Asthma in the spotlight as Upstream Bio starts trial and UK universities propose new long-term treatment


Upstream Bio, a clinical-stage biotech company advancing new therapies to treat inflammation, has initiated a phase 1b multiple ascending dose study of UPB-101 in asthma patients with the dosing of the first patient. 

Meanwhile, a possible way to tackle one of the underlying causes of asthma has been developed by researchers from Aston University and Imperial College London in the U.K.

In tests in mice, the researchers were able to virtually eliminate asthmatic symptoms within two weeks and return their airways to near normal.

Just under 5.5 million people in the UK receive treatment for asthma and around 1,200 people die of the disease each year.

Asthma causes the airways to become thickened and constricted, resulting in symptoms such as wheezing and shortness of breath.

Current treatments, including steroids, provide short term relief from these symptoms, by either relaxing the airways or reducing inflammation. However, no current drugs address the structural changes asthma makes to the airway and lungs, in order to offer a longer-lasting treatment.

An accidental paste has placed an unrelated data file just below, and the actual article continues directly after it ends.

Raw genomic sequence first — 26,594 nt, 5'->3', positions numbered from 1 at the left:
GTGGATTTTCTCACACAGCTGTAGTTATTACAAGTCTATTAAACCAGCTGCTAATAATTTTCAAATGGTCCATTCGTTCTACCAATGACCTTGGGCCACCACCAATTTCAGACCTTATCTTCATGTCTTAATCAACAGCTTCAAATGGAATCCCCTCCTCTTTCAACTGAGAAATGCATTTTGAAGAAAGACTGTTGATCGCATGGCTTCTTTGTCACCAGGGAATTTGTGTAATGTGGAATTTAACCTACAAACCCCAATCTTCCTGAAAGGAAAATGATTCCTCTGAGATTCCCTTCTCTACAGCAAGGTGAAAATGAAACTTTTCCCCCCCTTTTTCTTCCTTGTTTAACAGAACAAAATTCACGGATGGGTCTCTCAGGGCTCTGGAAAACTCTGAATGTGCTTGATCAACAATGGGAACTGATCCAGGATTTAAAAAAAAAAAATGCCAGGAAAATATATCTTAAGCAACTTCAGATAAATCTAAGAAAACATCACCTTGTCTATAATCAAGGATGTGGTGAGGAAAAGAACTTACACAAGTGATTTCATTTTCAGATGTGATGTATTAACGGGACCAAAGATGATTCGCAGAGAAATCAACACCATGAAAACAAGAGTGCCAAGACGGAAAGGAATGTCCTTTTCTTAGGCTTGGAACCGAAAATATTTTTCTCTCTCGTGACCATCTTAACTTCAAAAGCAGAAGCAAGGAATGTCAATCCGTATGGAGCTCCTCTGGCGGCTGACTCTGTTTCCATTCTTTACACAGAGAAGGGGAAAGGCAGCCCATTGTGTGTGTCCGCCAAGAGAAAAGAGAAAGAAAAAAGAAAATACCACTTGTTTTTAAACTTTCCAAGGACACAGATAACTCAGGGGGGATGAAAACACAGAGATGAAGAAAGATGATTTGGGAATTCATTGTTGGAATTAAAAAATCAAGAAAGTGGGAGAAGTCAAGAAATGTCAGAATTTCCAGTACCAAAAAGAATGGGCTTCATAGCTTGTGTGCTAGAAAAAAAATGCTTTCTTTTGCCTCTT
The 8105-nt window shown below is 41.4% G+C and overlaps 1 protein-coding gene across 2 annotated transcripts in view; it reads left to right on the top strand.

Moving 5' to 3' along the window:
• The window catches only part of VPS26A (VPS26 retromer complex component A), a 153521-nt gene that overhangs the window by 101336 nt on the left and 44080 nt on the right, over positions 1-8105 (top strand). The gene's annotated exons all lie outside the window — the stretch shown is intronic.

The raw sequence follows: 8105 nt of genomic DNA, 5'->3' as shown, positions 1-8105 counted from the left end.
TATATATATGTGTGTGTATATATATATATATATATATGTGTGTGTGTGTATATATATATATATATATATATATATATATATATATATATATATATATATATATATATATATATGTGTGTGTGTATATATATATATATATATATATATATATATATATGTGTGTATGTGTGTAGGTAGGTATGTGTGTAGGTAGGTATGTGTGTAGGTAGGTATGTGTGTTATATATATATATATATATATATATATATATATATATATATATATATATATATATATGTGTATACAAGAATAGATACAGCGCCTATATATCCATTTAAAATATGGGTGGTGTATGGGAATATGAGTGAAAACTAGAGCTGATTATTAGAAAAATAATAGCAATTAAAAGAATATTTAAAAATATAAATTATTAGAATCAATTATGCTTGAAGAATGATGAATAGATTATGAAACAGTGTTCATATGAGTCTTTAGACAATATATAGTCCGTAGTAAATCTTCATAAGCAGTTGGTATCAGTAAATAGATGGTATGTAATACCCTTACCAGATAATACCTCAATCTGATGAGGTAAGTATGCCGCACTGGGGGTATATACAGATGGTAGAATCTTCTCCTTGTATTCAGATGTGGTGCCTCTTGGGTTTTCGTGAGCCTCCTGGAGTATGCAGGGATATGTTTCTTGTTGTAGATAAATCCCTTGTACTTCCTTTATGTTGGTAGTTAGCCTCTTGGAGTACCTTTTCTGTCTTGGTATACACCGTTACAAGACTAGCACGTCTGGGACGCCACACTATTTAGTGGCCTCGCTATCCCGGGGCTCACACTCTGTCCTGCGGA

Lead researcher, Jill Johnson, from Aston University’s School of Biosciences, said: “By targeting the changes in the airway directly, we hope this approach could eventually offer a more permanent and effective treatment than those already available, particularly for severe asthmatics who don’t respond to steroids. However, our work is still at an early stage and further research is needed before we can begin to test this in people.”

Research focus

The research focused on a type of stem cell known as a pericyte, which is mainly found in the lining of blood vessels. When asthmatics have an allergic and inflammatory reaction, for example to house dust mites, this causes the pericytes to move to the airway walls. Once there, the pericytes develop into muscle cells and other cells that make the airway thicker and less flexible.

This movement of the pericytes is triggered by a protein known as CXCL12. The researchers used a molecule called LIT-927 to block the signal from this protein, by introducing it into the mice’s nasal passages. Asthmatic mice treated with LIT-927 had a reduction in symptoms within one week and their symptoms virtually disappeared within two weeks. 

The researchers also found the airway walls in mice treated with LIT-927 were much thinner than those in untreated mice, closer to those of healthy controls.

The team are now applying for further funding to carry out more research into dosage and timing. They believe that, should this research be successful, it will still be several years before the treatment could be tested in people.

The research was published in Respiratory Medicine.


Upstream Bio’s UPB-101 is a monoclonal antibody designed to block the thymic stromal lymphopoietin receptor (TLSPR) and thus inhibit TSLP-driven inflammation. TSLP is a cytokine and a key driver of inflammatory response in asthma and other allergic and inflammatory diseases.